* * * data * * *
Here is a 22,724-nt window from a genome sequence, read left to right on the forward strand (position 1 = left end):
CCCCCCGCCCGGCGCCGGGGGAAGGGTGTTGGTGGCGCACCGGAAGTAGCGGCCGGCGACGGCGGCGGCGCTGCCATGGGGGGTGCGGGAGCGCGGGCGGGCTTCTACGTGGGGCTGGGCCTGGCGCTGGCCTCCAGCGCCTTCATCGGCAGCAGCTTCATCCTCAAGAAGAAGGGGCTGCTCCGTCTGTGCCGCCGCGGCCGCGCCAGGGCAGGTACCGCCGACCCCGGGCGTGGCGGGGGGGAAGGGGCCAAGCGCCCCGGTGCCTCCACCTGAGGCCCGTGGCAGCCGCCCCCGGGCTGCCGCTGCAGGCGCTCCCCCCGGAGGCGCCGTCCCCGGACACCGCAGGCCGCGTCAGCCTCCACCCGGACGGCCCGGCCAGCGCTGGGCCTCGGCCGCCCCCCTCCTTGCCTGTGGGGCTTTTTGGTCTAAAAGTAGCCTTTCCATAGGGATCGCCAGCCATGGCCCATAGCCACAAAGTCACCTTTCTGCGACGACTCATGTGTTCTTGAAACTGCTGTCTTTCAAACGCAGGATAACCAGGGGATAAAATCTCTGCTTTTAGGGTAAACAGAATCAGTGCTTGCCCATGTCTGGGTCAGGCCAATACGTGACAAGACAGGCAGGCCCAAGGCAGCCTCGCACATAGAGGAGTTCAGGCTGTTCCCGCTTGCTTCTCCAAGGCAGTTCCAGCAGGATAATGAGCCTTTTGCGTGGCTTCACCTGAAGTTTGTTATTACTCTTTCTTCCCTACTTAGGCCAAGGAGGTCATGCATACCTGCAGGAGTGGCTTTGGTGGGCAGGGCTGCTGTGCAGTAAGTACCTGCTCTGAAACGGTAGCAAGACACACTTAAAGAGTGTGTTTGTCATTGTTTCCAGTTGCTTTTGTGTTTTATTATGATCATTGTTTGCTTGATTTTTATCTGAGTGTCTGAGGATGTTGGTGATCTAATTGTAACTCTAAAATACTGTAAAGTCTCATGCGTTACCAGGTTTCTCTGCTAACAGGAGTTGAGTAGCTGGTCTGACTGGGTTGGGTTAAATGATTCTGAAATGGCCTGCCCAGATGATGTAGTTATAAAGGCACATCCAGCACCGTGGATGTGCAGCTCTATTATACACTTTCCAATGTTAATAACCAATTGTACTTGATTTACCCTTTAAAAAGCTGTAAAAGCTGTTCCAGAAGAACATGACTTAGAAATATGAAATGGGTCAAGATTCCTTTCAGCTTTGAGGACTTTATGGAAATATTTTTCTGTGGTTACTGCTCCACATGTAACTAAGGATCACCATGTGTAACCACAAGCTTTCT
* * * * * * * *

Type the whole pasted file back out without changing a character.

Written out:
Here is a 22,724-nt window from a genome sequence, read left to right on the forward strand (position 1 = left end):
CCCCCCGCCCGGCGCCGGGGGAAGGGTGTTGGTGGCGCACCGGAAGTAGCGGCCGGCGACGGCGGCGGCGCTGCCATGGGGGGTGCGGGAGCGCGGGCGGGCTTCTACGTGGGGCTGGGCCTGGCGCTGGCCTCCAGCGCCTTCATCGGCAGCAGCTTCATCCTCAAGAAGAAGGGGCTGCTCCGTCTGTGCCGCCGCGGCCGCGCCAGGGCAGGTACCGCCGACCCCGGGCGTGGCGGGGGGGAAGGGGCCAAGCGCCCCGGTGCCTCCACCTGAGGCCCGTGGCAGCCGCCCCCGGGCTGCCGCTGCAGGCGCTCCCCCCGGAGGCGCCGTCCCCGGACACCGCAGGCCGCGTCAGCCTCCACCCGGACGGCCCGGCCAGCGCTGGGCCTCGGCCGCCCCCCTCCTTGCCTGTGGGGCTTTTTGGTCTAAAAGTAGCCTTTCCATAGGGATCGCCAGCCATGGCCCATAGCCACAAAGTCACCTTTCTGCGACGACTCATGTGTTCTTGAAACTGCTGTCTTTCAAACGCAGGATAACCAGGGGATAAAATCTCTGCTTTTAGGGTAAACAGAATCAGTGCTTGCCCATGTCTGGGTCAGGCCAATACGTGACAAGACAGGCAGGCCCAAGGCAGCCTCGCACATAGAGGAGTTCAGGCTGTTCCCGCTTGCTTCTCCAAGGCAGTTCCAGCAGGATAATGAGCCTTTTGCGTGGCTTCACCTGAAGTTTGTTATTACTCTTTCTTCCCTACTTAGGCCAAGGAGGTCATGCATACCTGCAGGAGTGGCTTTGGTGGGCAGGGCTGCTGTGCAGTAAGTACCTGCTCTGAAACGGTAGCAAGACACACTTAAAGAGTGTGTTTGTCATTGTTTCCAGTTGCTTTTGTGTTTTATTATGATCATTGTTTGCTTGATTTTTATCTGAGTGTCTGAGGATGTTGGTGATCTAATTGTAACTCTAAAATACTGTAAAGTCTCATGCGTTACCAGGTTTCTCTGCTAACAGGAGTTGAGTAGCTGGTCTGACTGGGTTGGGTTAAATGATTCTGAAATGGCCTGCCCAGATGATGTAGTTATAAAGGCACATCCAGCACCGTGGATGTGCAGCTCTATTATACACTTTCCAATGTTAATAACCAATTGTACTTGATTTACCCTTTAAAAAGCTGTAAAAGCTGTTCCAGAAGAACATGACTTAGAAATATGAAATGGGTCAAGATTCCTTTCAGCTTTGAGGACTTTATGGAAATATTTTTCTGTGGTTACTGCTCCACATGTAACTAAGGATCACCATGTGTAACCACAAGCTTTCT